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Introduction to Pharmacology in Nursing

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  1. Introduction to Pharmacology in Nursing Donna Penn RN MSN CNE.

  2. Nurses need to have knowledge about the actions and effects of medications • To safely and accurately administer medications nurses need to have an understanding of pharmacologic principles

  3. Pharmacologic Principles

  4. Chemical name • Describes the drug’s chemical composition and molecular structure Generic name (nonproprietary name) • Name given by the United States Adopted Name Council Trade name (proprietary name) • The drug has a registered trademark; use of the name restricted by the drug’s patent owner (usually the manufacturer) Drug Names

  5. Chemical name • (+/-)-2-(p-isobutylphenyl) propionic acid Generic name • ibuprofen Trade name • Motrin®, Advil® Drug Names (cont'd)

  6. Figure 2-1 The chemical, generic, and trade names for the common analgesic ibuprofen are listed next to the chemical structure of the drug.

  7. Classification- Nurses learn to categorize meds with similar characteristics by their class • Medication classification indicates the effect of the med on the body system, the symptom the med relieves, or the med’s desired effect (e.g. oral hypoglycemics) Pharmacological Concepts: Classification

  8. A medication may also be part of more than one class • Aspirin is an analgesic, antipyretic, anti-inflammatory, and anti-platelet Pharmacological Concepts: Classification

  9. Medications are available in a variety of forms and preparations • The form of the med will determine its route of administration • Composition of med is designed to enhance its absorption & metabolism • Many meds are available in several forms Pharmacological Concepts: Medication Forms

  10. Tablet • Capsule • Elixir • Enteric-coated • Suppository • Suspension • Transdermal patch Medication Forms

  11. Pharmaceutics • Pharmacokinetics • Pharmacodynamics • Pharmacotherapeutics • Pharmacognosy Pharmacologic Principles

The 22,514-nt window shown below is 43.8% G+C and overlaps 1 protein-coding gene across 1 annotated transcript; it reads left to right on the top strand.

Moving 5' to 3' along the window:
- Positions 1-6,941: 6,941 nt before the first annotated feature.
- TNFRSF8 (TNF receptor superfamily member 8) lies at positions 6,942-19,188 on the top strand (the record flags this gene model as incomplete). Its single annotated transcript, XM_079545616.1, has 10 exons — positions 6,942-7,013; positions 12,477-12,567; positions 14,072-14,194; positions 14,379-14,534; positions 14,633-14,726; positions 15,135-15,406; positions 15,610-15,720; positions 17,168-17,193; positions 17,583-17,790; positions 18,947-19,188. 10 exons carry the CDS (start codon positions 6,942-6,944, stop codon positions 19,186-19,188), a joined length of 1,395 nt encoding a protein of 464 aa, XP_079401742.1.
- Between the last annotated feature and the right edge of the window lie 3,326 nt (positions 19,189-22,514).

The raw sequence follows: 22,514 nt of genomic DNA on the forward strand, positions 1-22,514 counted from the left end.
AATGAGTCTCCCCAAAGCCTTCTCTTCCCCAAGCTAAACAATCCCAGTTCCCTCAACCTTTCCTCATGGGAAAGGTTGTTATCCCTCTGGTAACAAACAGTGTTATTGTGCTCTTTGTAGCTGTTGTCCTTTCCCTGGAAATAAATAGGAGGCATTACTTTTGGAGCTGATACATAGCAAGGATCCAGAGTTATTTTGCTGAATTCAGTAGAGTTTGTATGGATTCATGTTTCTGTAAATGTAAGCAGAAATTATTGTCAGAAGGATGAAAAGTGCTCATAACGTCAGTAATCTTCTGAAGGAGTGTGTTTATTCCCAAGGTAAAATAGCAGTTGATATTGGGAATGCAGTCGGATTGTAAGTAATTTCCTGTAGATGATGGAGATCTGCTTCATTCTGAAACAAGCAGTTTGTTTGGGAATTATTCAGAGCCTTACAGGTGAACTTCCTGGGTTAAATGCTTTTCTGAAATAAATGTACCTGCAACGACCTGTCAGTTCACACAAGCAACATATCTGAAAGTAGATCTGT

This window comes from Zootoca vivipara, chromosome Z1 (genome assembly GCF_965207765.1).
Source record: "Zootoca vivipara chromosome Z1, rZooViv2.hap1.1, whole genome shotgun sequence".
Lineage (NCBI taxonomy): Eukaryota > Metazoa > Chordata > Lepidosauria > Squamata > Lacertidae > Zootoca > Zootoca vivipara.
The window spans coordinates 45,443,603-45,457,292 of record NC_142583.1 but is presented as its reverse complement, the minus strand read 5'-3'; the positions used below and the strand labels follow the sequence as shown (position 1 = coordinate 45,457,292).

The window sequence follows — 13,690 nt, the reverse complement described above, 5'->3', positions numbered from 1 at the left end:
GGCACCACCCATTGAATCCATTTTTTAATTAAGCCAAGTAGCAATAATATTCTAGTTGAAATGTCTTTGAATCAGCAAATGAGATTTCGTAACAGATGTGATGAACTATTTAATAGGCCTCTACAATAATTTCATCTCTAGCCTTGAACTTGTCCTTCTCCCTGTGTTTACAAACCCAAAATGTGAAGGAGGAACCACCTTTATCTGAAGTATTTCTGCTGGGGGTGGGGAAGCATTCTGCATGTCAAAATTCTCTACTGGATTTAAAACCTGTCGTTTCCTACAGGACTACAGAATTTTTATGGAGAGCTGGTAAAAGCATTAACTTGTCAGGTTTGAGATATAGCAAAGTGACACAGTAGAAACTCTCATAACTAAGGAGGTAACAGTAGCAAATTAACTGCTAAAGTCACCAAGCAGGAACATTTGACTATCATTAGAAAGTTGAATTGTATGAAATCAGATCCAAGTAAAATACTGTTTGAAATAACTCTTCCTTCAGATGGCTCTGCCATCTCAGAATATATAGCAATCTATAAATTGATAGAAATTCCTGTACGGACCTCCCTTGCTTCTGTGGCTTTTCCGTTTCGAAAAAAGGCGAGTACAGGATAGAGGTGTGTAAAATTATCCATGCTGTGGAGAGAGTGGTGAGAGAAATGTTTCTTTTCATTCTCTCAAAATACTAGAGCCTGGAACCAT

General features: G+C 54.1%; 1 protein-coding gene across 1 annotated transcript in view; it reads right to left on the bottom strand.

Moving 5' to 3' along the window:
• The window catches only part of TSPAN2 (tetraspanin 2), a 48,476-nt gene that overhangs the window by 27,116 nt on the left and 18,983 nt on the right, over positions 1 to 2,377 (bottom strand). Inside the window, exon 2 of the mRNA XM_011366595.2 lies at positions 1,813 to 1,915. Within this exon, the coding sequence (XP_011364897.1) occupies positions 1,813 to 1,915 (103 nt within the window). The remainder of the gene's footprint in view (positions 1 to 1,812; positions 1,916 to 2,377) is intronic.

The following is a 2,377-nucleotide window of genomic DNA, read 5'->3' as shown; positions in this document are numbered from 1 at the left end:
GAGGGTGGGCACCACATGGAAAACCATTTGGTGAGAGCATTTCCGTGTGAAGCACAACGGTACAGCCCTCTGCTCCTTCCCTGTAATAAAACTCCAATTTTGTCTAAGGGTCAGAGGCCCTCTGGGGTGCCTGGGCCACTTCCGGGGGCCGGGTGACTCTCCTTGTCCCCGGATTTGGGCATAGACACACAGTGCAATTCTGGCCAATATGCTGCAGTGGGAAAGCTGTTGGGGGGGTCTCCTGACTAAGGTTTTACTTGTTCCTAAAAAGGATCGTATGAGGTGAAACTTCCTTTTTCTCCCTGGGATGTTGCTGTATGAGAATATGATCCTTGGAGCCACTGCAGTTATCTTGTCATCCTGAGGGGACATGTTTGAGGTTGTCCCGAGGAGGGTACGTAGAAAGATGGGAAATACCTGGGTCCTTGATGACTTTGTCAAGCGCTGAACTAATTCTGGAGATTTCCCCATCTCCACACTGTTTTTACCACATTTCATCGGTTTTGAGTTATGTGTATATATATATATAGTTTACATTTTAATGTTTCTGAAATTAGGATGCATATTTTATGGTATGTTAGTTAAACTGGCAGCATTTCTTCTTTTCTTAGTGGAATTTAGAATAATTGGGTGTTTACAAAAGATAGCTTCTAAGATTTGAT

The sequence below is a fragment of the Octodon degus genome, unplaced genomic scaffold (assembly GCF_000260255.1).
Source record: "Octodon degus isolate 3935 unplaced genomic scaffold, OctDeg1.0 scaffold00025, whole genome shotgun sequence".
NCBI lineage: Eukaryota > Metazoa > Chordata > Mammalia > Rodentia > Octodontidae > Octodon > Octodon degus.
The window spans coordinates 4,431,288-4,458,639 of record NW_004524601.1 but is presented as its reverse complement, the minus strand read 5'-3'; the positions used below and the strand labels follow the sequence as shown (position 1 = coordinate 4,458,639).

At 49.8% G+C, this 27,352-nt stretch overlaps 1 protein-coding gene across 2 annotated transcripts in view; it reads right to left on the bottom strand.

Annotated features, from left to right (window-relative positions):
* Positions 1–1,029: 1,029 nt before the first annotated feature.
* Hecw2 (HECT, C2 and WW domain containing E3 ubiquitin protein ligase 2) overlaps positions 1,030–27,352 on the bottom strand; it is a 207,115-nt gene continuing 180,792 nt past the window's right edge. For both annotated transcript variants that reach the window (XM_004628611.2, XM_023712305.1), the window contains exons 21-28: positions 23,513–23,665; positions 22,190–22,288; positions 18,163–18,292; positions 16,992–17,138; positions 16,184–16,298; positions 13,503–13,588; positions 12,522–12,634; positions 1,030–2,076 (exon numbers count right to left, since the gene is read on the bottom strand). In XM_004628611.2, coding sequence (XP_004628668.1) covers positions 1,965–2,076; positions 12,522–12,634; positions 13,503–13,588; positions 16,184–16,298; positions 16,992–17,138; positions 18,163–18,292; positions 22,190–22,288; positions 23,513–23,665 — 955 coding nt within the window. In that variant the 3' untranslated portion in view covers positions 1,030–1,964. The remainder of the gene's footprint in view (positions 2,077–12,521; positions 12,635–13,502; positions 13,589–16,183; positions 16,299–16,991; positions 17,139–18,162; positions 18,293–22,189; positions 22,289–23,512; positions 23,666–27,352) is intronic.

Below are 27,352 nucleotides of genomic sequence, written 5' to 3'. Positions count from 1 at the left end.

12. The study of how various drug forms influence pharmacokinetic and pharmacodynamic activities Pharmaceutics

  13. • The study of what the body does to the drug • Absorption • Distribution • Metabolism • Excretion Pharmacokinetics

  14. • The study of what the drug does to the body • The mechanism of drug actions in living tissues Pharmacodynamics

  15. Figure 2-2 Phases of Drug Activity. (From McKenry LM, Salerno E: Mosby’s pharmacology in nursing—revised and updated, ed 21, St. Louis, 2003, Mosby.)

  16. The use of drugs and the clinical indications for drugs to prevent and treat diseases Pharmacotherapeutics

  17. The study of natural (plant and animal) drug sources Pharmacognosy

  18. The rate at which a drug leaves its site of administration, and the extent to which absorption occurs • Bioavailability • Bioequivalent Pharmacokinetics: Absorption

  19. Administration route of the drug • Ability of Med to Dissolve • Food or fluids administered with the drug • Body Surface Area • Status of the absorptive surface • Rate of blood flow to the small intestine • Lipid Solubility of Med • Status of GI motility Factors That Affect Absorption

  20. A drug’s route of administration affects the rate and extent of absorption of that drug • Enteral (GI tract) • Parenteral • Topical Routes of Administration

  21. Drug is absorbed into the systemic circulation through the oral or gastric mucosa, the small intestine, or rectum • Oral • Sublingual • Buccal • Rectal Enteral Route

  22. The metabolism of a drug and its passage from the liver into the circulation • A drug given via the oral route may be extensively metabolized by the liver before reaching the systemic circulation (high first-pass effect) • The same drug—given IV—bypasses the liver, preventing the first-pass effect from taking place, and more drug reaches the circulation First-Pass Effect

  23. Box 2-1 Drug Routes and First-Pass Effects

  24. Intravenous (fastest delivery into the blood circulation) • Intramuscular • Subcutaneous • Intradermal • Intrathecal • Intraarticular Parenteral Route

  25. Skin (including transdermal patches) • Eyes • Ears • Nose • Lungs (inhalation) • Vagina Topical Route

  26. The transport of a drug in the body by the bloodstream to its site of action • Protein-binding • Water soluble vs. fat soluble • Blood-brain barrier • Areas of rapid distribution: heart, liver, kidneys, brain • Areas of slow distribution: muscle, skin, fat Distribution